There was a time when big-league university presidents really mattered. The New York Times covered their every move. Presidents, the real ones, sought their counsel. For Woodrow Wilson and Dwight Eisenhower, being head of Princeton and Columbia, respectively, was a stepping-stone to the White House. Today, though, the job of college president is less and less removed from that of the Avon lady (except the house calls are made to the doorsteps of wealthy alums).
Ruth Simmons, the newly installed president of Brown University and the first African American to lead an Ivy League school, is a throwback to the crusading campus leaders of old. She doesn't merely marshal funds; she invests them in the great educational causes of our day. With the more than $300 million she raised as president of Smith College from 1995 to 2001, Simmons established an engineering program (the first at any women's school) and added seminars focused on public speaking to purge the ubiquitous "likes" and "ums" from the campus idiom. At a meeting to discuss the future of Smith's math department, one professor timidly requested two more discussion sections for his course. Her response: "Dream bigger."
Her own dream was born in a sharecropper's shack in East Texas where there was no money for books or toys--she and her 11 siblings each got an apple, an orange and 10 nuts for Christmas. Though she was called n_____ on her walk to school, entering the classroom, she says, "was like waking up." When Simmons won a scholarship to Dillard University, her high school teachers took up a collection so she'd have a coat. She went on to Harvard to earn a Ph.D. in Romance languages.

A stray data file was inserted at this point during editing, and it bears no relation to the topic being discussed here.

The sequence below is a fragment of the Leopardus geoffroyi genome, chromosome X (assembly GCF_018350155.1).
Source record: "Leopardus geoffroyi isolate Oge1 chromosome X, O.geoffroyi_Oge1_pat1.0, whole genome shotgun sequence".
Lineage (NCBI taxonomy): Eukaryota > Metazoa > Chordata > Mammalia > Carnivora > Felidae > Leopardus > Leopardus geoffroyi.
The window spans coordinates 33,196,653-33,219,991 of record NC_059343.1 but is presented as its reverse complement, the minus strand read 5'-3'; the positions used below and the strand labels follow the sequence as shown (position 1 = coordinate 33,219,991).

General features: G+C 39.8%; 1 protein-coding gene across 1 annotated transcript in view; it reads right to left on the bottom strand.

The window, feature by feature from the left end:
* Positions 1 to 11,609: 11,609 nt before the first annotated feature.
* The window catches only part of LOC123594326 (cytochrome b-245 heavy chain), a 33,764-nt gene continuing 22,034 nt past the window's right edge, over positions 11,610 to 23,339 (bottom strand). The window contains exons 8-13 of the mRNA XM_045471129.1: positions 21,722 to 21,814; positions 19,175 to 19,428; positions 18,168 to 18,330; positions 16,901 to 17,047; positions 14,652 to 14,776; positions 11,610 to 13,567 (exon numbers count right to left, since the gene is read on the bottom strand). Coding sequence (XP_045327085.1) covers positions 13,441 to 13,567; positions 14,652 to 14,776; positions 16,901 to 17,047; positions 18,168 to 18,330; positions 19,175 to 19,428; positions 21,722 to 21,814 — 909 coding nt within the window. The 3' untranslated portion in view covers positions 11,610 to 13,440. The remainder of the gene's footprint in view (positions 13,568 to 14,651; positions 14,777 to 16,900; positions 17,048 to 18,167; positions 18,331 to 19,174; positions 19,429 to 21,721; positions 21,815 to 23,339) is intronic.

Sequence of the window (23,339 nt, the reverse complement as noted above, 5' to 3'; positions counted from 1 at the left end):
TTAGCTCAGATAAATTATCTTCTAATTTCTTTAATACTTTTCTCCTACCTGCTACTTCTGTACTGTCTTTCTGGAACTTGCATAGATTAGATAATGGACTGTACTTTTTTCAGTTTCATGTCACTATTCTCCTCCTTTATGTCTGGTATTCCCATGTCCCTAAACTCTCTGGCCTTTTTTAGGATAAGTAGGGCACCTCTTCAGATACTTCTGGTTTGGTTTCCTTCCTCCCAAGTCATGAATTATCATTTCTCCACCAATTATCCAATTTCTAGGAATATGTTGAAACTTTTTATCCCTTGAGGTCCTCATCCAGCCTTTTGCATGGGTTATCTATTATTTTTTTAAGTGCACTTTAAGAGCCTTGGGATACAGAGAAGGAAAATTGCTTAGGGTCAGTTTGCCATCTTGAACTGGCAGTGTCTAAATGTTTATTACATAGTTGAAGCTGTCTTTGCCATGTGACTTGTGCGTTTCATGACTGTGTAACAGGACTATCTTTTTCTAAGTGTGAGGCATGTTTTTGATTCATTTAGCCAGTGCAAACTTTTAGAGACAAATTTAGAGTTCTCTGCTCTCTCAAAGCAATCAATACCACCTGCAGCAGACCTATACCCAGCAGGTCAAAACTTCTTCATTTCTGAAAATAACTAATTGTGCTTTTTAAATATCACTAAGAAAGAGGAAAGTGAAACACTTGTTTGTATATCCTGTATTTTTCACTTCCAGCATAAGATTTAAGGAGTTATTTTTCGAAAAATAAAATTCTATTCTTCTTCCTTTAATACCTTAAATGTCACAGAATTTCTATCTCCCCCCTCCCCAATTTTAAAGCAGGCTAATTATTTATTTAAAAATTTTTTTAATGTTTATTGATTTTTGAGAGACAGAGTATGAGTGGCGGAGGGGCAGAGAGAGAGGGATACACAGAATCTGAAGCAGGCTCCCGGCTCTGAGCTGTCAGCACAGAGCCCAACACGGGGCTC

Simmons has made diversity her No. 1 campus crusade. She nearly doubled the enrollment of black freshmen at Smith, largely by traveling to high schools in the nation's poorest ZIP codes to recruit. Concerned with the lives of minority students once they arrive at school, she has fought to ease the racial standoffs that plague so many campuses. At Smith she turned down a request by students to have race-specific dorms. In 1993, while vice provost at Princeton, she wrote a now famous report recommending that the university establish an office of conflict resolution to defuse racial misunderstandings before they boiled over.
Her first task at Brown will be to heal one such rupture last spring after the student paper published an incendiary ad by conservative polemicist David Horowitz arguing that blacks economically benefited from slavery. "There's no safe ground for anybody in race relations, but campuses, unlike any other institution in our society, provide the opportunity to cross racial lines," says Simmons. "And even if you're hurt, you can't walk away. You have to walk over that line."